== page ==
After many years of enjoying the benefits of journal writing, I decided to include others in the process. That is when I developed a course that included classroom exercises, daily prompts, and challenges specifically designed to guide participants toward self knowledge. There were exercises for aligning every day actions against core values, understanding preconceptions, time management, examining the past, and weighing pros and cons of a difficult decision. Each assignment was designed to help participants examine themselves from the outside – IN. 

 I used one of my favorite exercises as an as an ice breaker on the first day of class. I called this exercise a ‘character sketch’.

The assignment was to write about you for five minutes. Most participants limited their writing to a simple introduction, which included a physical description and a few words about work and family.  We repeated the exercise on the last day of class (after six weeks and many hours of directed writing) and compared the two descriptions. Those descriptions revealed not only a broader physical description, but an emotional one as well.

This simple exercise provides an excellent example of the difference between casual writing and focused writing. When we sit down to write, our first thoughts are generally scattered and mostly superficial in nature. It takes time to get past the noise and focus your inner voice. Prompts, like the ones Sue is proposing for the month of July are exactly what directed writing is about. You can simply answer the question, or you can examine the thoughts that surface after you answer the question. That is where the journey truly begins.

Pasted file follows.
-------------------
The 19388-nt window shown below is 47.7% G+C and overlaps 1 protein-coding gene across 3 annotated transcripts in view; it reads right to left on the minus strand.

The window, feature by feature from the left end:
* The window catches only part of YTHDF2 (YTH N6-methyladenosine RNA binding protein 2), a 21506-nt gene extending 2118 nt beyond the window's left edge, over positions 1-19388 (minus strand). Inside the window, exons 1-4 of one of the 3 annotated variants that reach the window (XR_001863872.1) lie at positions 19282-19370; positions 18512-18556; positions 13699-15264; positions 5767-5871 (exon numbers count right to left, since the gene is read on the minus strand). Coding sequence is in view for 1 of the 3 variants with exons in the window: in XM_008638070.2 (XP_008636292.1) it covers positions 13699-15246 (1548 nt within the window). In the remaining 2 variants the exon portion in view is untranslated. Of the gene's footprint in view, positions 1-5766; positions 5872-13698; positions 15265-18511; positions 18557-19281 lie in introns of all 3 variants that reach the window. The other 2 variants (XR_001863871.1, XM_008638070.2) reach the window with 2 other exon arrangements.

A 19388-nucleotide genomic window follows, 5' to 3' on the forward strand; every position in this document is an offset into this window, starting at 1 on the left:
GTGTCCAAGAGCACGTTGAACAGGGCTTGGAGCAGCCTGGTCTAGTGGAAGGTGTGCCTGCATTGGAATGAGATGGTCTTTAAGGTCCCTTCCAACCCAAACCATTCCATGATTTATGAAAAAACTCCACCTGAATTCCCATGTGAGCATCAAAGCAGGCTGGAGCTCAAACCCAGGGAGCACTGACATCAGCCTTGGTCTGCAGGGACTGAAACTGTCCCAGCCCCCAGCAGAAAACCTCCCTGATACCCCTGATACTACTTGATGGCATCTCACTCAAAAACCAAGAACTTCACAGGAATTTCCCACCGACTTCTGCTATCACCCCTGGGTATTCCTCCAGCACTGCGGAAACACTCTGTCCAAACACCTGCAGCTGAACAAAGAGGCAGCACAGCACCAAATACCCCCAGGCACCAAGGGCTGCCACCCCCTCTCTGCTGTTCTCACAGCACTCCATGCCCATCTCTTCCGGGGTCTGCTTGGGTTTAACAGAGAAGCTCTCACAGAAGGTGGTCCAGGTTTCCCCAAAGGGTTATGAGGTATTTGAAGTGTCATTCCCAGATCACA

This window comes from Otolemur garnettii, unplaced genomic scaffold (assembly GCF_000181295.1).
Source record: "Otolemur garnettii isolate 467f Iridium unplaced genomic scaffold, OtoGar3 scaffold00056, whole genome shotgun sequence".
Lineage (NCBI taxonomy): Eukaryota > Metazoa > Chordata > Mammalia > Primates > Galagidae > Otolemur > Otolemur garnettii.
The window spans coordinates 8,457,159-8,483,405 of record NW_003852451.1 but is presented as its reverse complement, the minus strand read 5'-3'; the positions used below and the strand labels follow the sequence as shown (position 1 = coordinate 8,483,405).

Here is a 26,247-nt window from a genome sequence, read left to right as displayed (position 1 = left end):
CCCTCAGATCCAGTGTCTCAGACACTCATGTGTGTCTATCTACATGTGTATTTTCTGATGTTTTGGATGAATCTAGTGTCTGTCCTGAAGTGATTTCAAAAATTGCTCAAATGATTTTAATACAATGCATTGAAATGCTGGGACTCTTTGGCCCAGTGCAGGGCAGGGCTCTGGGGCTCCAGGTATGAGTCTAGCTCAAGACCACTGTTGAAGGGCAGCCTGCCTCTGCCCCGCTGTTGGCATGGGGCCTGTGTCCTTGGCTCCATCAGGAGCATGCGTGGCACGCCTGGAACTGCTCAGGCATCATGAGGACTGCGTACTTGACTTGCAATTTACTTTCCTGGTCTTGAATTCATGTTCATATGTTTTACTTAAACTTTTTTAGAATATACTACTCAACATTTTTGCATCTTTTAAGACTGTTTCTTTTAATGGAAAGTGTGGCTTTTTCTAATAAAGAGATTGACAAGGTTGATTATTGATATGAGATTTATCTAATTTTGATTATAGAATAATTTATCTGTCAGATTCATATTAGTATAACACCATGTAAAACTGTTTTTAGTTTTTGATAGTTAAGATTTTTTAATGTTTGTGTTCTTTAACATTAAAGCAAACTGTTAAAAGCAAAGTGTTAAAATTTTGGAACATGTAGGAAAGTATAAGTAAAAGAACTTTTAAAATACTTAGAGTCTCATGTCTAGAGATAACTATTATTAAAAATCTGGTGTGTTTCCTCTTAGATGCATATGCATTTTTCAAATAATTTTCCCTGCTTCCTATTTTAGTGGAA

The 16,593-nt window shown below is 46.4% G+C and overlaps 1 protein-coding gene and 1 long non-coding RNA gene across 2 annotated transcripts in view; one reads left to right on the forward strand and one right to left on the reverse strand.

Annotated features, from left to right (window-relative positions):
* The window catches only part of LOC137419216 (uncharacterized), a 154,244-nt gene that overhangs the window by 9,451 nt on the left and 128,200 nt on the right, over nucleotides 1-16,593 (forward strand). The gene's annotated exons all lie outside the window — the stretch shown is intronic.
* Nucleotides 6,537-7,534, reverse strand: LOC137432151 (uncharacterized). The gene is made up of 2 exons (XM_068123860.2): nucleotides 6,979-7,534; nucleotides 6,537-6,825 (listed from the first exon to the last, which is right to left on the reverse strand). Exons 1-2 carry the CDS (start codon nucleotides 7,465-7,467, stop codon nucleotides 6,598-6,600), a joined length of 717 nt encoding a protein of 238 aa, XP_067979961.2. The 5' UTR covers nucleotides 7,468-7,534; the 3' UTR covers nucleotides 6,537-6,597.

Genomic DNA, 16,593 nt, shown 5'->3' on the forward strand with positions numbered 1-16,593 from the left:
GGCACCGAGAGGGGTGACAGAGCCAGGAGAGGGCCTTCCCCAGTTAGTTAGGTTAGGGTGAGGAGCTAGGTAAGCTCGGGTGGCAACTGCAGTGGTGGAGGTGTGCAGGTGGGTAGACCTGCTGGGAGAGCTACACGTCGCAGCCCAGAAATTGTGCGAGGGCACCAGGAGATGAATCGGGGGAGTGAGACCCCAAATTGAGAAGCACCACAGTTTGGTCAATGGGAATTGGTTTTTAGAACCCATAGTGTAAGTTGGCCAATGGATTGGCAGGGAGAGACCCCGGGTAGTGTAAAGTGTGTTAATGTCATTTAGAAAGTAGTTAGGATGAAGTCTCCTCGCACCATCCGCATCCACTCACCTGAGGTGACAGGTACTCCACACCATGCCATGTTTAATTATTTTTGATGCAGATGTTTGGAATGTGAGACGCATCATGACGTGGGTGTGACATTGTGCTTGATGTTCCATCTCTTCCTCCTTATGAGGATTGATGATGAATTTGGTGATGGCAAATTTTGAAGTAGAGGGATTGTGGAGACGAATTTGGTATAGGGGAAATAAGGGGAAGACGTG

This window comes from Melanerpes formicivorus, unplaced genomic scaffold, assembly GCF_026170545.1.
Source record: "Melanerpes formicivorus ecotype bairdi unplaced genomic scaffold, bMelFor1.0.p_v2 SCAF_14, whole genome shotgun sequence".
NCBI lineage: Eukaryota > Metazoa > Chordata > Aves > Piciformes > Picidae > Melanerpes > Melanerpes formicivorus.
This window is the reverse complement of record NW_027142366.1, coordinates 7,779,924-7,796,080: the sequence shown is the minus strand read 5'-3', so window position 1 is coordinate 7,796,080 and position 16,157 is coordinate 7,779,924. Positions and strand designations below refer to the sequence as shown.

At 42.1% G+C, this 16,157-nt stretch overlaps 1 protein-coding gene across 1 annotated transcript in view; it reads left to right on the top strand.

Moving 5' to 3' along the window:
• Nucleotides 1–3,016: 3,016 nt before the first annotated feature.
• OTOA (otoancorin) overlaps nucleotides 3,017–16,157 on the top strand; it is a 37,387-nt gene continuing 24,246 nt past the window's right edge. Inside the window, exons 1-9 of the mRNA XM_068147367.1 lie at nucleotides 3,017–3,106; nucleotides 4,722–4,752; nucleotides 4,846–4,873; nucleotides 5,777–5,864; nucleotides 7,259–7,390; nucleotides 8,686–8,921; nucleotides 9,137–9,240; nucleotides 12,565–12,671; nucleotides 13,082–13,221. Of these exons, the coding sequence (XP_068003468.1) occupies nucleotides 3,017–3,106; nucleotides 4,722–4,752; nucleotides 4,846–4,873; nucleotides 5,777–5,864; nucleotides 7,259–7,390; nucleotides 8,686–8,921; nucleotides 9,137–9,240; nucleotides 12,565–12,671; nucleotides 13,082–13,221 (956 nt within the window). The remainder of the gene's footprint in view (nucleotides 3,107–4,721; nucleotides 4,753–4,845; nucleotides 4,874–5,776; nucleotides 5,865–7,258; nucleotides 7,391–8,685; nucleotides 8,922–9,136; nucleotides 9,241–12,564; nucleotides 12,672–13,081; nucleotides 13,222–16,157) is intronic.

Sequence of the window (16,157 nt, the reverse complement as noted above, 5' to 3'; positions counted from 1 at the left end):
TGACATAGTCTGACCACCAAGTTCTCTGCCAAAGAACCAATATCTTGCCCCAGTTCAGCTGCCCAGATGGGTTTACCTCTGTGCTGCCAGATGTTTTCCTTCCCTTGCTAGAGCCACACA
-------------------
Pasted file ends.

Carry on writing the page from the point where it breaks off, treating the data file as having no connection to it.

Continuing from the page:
Statistics show that doing something for thirty days will make it a habit.

Sue’s July challenge will set you on a path of self discovery, but, it’s up to you to make it a habit. The benefits are undeniable and include improved health, reduced stress levels, greater self knowledge, improved processing skills and more confidence. It is a journey worth taking.

If you decide to continue your journal journey at the end of July, I suggest that you begin with a ‘character sketch’; one that is thorough and revealing. Examine skills, talents, values, needs, shortcomings & limitations, things people misunderstand about you, fears, what makes you happy/sad, concerns, fantasies, relationships; both good and bad, insecurities, the types of things you do during alone time, how you feel in social situations, your true self vs. your on-line persona, what lights you up, good decisions you have made, bad decisions you have made, successes and failures, upbringing, values, morals, your hobbies and how you spend leisure time.